Outfitted with a 20mm cannon, rockets and missiles, the AH-1W SuperCobra is one of the newer variants of a helicopter that first saw combat in the later years of the Vietnam War. Currently, the United States Marine Corps operates the AH-1W SuperCobra and AH-1Z Viper as its premier gunships when it comes to supporting Marines on the ground. The Cobra and Viper often fly in what is called a mixed section, meaning the gunship usually flies along with UH-1 Huey, a transport helicopter outfitted with sensors and armed with heavy machine guns and rockets.
Until recently, the airstrikes in Sirte have been carried out by fixed-wing aircraft, such as the AV-8B Harrier ground attack jets. Helicopter gunships, such as the Cobra, fly low and slow and are able to attack targets more directly and systematically than, say, a jet that releases a bomb while screeching overhead at hundreds of miles an hour. Yet gunships, flying at low altitude and low speed, are more at risk of getting shot down by ground fire and shoulder-fired surface-to-air missiles, or MANPADS. The man-portable launchers have been widely proliferated throughout Libya and the region after large stocks of the devices were looted from government stores after the collapse of Moammar Gaddafi’s regime in 2011.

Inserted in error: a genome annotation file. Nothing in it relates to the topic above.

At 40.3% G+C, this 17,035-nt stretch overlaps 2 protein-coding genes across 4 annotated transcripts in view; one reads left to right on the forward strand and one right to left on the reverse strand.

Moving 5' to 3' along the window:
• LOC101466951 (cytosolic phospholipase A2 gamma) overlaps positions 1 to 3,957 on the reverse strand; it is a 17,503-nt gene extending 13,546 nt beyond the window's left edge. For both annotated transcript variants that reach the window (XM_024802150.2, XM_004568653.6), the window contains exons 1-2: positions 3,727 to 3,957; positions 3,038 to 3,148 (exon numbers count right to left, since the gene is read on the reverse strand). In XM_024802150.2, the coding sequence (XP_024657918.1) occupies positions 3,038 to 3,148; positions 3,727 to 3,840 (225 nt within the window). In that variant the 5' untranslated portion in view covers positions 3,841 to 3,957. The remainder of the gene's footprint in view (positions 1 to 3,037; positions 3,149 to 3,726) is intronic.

Since Aug. 1, the United States has been striking targets in Sirte primarily from the USS Wasp, an aging amphibious assault ship stationed off the Libyan coast. About 200 feet shorter than a full-fledged Nimitz-class nuclear aircraft carrier, the Wasp can support a complement aircraft, including Harriers, MV-22 Ospreys, Cobra gunships and Huey transport helicopters.
In a stunning ruling that likely will be appealed to the U.S. Supreme Court, a military court has decided it can determine whether or not a certain religious practice is “important” enough to be protected.
“This is absolutely outrageous,” said Kelly Shackelford, president of First Liberty Institute, after the decision in the case against a Marine who posted a Bible verse at her work station.
“A few judges decided they could strip a Marine of her constitutional rights just because they didn’t think her beliefs were important enough to be protected,” he said. “If they can court-martial a Marine over a Bible verse, what’s to stop them from punishing service members for reading the Bible, talking about their faith, or praying?”